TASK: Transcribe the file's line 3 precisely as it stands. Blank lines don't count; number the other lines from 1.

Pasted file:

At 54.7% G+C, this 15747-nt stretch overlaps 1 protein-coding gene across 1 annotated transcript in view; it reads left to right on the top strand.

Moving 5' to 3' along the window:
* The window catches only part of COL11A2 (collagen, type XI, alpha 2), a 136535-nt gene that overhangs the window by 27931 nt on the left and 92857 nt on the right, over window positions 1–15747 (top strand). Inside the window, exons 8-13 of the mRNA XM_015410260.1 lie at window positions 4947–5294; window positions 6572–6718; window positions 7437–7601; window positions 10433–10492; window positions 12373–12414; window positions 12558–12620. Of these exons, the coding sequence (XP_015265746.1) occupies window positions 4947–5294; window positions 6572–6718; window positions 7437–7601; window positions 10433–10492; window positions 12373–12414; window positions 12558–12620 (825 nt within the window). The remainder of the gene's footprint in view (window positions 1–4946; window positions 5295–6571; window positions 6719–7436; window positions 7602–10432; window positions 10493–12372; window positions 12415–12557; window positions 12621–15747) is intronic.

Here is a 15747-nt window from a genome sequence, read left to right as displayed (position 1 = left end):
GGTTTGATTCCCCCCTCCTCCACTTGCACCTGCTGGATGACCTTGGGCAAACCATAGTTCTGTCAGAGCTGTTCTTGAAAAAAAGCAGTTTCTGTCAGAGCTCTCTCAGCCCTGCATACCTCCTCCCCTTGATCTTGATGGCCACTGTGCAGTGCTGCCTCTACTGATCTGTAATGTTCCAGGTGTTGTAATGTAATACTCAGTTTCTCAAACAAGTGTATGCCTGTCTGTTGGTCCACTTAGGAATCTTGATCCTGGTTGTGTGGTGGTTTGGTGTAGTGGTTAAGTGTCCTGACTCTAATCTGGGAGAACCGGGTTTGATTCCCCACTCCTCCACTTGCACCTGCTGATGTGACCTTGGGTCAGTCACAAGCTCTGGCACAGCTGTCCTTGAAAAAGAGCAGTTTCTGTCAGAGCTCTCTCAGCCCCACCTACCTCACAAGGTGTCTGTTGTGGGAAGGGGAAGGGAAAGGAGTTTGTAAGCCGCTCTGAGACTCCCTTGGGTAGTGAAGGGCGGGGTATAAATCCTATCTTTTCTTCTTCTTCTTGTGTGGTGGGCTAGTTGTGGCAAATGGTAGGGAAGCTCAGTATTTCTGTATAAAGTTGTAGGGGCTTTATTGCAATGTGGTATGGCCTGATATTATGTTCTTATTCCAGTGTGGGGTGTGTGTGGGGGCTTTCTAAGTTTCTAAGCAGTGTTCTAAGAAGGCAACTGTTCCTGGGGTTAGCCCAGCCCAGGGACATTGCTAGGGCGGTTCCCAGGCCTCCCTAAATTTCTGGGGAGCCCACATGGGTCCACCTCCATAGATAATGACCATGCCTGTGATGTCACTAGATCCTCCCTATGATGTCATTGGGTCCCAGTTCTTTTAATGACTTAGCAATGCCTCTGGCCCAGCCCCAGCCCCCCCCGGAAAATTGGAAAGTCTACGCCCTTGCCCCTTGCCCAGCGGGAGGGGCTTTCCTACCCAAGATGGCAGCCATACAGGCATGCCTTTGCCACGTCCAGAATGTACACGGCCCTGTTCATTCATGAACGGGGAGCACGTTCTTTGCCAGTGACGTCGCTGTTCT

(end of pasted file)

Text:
* The window catches only part of COL11A2 (collagen, type XI, alpha 2), a 136535-nt gene that overhangs the window by 27931 nt on the left and 92857 nt on the right, over window positions 1–15747 (top strand). Inside the window, exons 8-13 of the mRNA XM_015410260.1 lie at window positions 4947–5294; window positions 6572–6718; window positions 7437–7601; window positions 10433–10492; window positions 12373–12414; window positions 12558–12620. Of these exons, the coding sequence (XP_015265746.1) occupies window positions 4947–5294; window positions 6572–6718; window positions 7437–7601; window positions 10433–10492; window positions 12373–12414; window positions 12558–12620 (825 nt within the window). The remainder of the gene's footprint in view (window positions 1–4946; window positions 5295–6571; window positions 6719–7436; window positions 7602–10432; window positions 10493–12372; window positions 12415–12557; window positions 12621–15747) is intronic.